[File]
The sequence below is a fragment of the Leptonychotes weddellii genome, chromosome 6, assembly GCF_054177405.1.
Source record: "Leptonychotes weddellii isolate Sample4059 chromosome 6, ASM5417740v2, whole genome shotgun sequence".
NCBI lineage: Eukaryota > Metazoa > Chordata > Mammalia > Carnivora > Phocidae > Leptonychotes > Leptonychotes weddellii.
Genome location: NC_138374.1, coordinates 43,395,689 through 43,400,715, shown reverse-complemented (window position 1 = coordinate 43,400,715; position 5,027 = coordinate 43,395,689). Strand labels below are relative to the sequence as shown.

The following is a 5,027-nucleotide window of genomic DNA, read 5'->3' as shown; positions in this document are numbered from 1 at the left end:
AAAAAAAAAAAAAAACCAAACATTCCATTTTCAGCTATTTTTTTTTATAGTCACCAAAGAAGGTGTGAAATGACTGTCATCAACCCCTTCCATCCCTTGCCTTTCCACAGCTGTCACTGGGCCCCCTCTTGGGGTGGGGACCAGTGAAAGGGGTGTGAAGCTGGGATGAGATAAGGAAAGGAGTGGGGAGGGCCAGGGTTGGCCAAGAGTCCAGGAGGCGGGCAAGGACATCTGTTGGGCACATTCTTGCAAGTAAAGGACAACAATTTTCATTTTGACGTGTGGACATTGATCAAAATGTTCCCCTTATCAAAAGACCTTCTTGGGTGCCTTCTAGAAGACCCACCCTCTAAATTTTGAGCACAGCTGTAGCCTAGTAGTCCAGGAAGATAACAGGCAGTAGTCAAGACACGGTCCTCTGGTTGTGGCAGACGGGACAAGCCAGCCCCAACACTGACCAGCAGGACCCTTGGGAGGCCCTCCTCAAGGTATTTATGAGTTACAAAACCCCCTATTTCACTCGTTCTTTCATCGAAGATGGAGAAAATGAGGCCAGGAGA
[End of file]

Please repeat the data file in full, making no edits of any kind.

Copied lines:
The sequence below is a fragment of the Leptonychotes weddellii genome, chromosome 6, assembly GCF_054177405.1.
Source record: "Leptonychotes weddellii isolate Sample4059 chromosome 6, ASM5417740v2, whole genome shotgun sequence".
NCBI lineage: Eukaryota > Metazoa > Chordata > Mammalia > Carnivora > Phocidae > Leptonychotes > Leptonychotes weddellii.
Genome location: NC_138374.1, coordinates 43,395,689 through 43,400,715, shown reverse-complemented (window position 1 = coordinate 43,400,715; position 5,027 = coordinate 43,395,689). Strand labels below are relative to the sequence as shown.

The following is a 5,027-nucleotide window of genomic DNA, read 5'->3' as shown; positions in this document are numbered from 1 at the left end:
AAAAAAAAAAAAAAACCAAACATTCCATTTTCAGCTATTTTTTTTTATAGTCACCAAAGAAGGTGTGAAATGACTGTCATCAACCCCTTCCATCCCTTGCCTTTCCACAGCTGTCACTGGGCCCCCTCTTGGGGTGGGGACCAGTGAAAGGGGTGTGAAGCTGGGATGAGATAAGGAAAGGAGTGGGGAGGGCCAGGGTTGGCCAAGAGTCCAGGAGGCGGGCAAGGACATCTGTTGGGCACATTCTTGCAAGTAAAGGACAACAATTTTCATTTTGACGTGTGGACATTGATCAAAATGTTCCCCTTATCAAAAGACCTTCTTGGGTGCCTTCTAGAAGACCCACCCTCTAAATTTTGAGCACAGCTGTAGCCTAGTAGTCCAGGAAGATAACAGGCAGTAGTCAAGACACGGTCCTCTGGTTGTGGCAGACGGGACAAGCCAGCCCCAACACTGACCAGCAGGACCCTTGGGAGGCCCTCCTCAAGGTATTTATGAGTTACAAAACCCCCTATTTCACTCGTTCTTTCATCGAAGATGGAGAAAATGAGGCCAGGAGA